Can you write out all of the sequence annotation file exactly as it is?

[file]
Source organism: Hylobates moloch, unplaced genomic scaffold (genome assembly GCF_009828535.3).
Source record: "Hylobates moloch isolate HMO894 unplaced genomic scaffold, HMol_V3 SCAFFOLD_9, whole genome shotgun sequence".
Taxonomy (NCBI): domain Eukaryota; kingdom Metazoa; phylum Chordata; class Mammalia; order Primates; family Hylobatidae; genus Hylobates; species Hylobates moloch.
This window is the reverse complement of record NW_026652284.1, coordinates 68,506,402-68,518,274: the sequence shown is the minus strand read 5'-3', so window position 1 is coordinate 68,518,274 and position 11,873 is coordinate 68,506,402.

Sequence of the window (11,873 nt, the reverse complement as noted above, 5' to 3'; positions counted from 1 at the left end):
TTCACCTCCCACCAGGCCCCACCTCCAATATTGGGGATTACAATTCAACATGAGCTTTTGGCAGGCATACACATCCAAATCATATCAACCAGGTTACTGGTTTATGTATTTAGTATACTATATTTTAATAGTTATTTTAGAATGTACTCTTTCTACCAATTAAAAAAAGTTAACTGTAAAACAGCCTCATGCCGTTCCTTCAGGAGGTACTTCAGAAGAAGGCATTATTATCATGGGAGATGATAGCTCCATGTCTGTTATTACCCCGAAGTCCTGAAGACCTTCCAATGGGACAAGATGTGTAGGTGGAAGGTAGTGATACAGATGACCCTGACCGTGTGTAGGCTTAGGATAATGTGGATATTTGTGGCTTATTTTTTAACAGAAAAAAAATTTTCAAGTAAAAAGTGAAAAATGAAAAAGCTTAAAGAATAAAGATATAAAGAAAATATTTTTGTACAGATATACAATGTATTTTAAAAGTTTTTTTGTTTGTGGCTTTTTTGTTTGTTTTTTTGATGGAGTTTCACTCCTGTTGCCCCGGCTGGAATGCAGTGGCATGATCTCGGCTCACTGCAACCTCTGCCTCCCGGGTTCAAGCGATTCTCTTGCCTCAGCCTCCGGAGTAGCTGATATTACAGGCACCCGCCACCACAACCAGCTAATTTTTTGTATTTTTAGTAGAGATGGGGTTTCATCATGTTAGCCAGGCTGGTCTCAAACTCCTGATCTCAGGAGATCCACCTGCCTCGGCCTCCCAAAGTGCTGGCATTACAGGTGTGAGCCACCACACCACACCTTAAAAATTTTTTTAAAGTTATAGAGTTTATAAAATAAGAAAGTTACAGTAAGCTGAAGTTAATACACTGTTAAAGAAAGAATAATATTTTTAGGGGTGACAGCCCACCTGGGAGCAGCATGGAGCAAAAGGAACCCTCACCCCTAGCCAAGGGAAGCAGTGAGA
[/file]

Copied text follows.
Source organism: Hylobates moloch, unplaced genomic scaffold (genome assembly GCF_009828535.3).
Source record: "Hylobates moloch isolate HMO894 unplaced genomic scaffold, HMol_V3 SCAFFOLD_9, whole genome shotgun sequence".
Taxonomy (NCBI): domain Eukaryota; kingdom Metazoa; phylum Chordata; class Mammalia; order Primates; family Hylobatidae; genus Hylobates; species Hylobates moloch.
This window is the reverse complement of record NW_026652284.1, coordinates 68,506,402-68,518,274: the sequence shown is the minus strand read 5'-3', so window position 1 is coordinate 68,518,274 and position 11,873 is coordinate 68,506,402.

Sequence of the window (11,873 nt, the reverse complement as noted above, 5' to 3'; positions counted from 1 at the left end):
TTCACCTCCCACCAGGCCCCACCTCCAATATTGGGGATTACAATTCAACATGAGCTTTTGGCAGGCATACACATCCAAATCATATCAACCAGGTTACTGGTTTATGTATTTAGTATACTATATTTTAATAGTTATTTTAGAATGTACTCTTTCTACCAATTAAAAAAAGTTAACTGTAAAACAGCCTCATGCCGTTCCTTCAGGAGGTACTTCAGAAGAAGGCATTATTATCATGGGAGATGATAGCTCCATGTCTGTTATTACCCCGAAGTCCTGAAGACCTTCCAATGGGACAAGATGTGTAGGTGGAAGGTAGTGATACAGATGACCCTGACCGTGTGTAGGCTTAGGATAATGTGGATATTTGTGGCTTATTTTTTAACAGAAAAAAAATTTTCAAGTAAAAAGTGAAAAATGAAAAAGCTTAAAGAATAAAGATATAAAGAAAATATTTTTGTACAGATATACAATGTATTTTAAAAGTTTTTTTGTTTGTGGCTTTTTTGTTTGTTTTTTTGATGGAGTTTCACTCCTGTTGCCCCGGCTGGAATGCAGTGGCATGATCTCGGCTCACTGCAACCTCTGCCTCCCGGGTTCAAGCGATTCTCTTGCCTCAGCCTCCGGAGTAGCTGATATTACAGGCACCCGCCACCACAACCAGCTAATTTTTTGTATTTTTAGTAGAGATGGGGTTTCATCATGTTAGCCAGGCTGGTCTCAAACTCCTGATCTCAGGAGATCCACCTGCCTCGGCCTCCCAAAGTGCTGGCATTACAGGTGTGAGCCACCACACCACACCTTAAAAATTTTTTTAAAGTTATAGAGTTTATAAAATAAGAAAGTTACAGTAAGCTGAAGTTAATACACTGTTAAAGAAAGAATAATATTTTTAGGGGTGACAGCCCACCTGGGAGCAGCATGGAGCAAAAGGAACCCTCACCCCTAGCCAAGGGAAGCAGTGAGA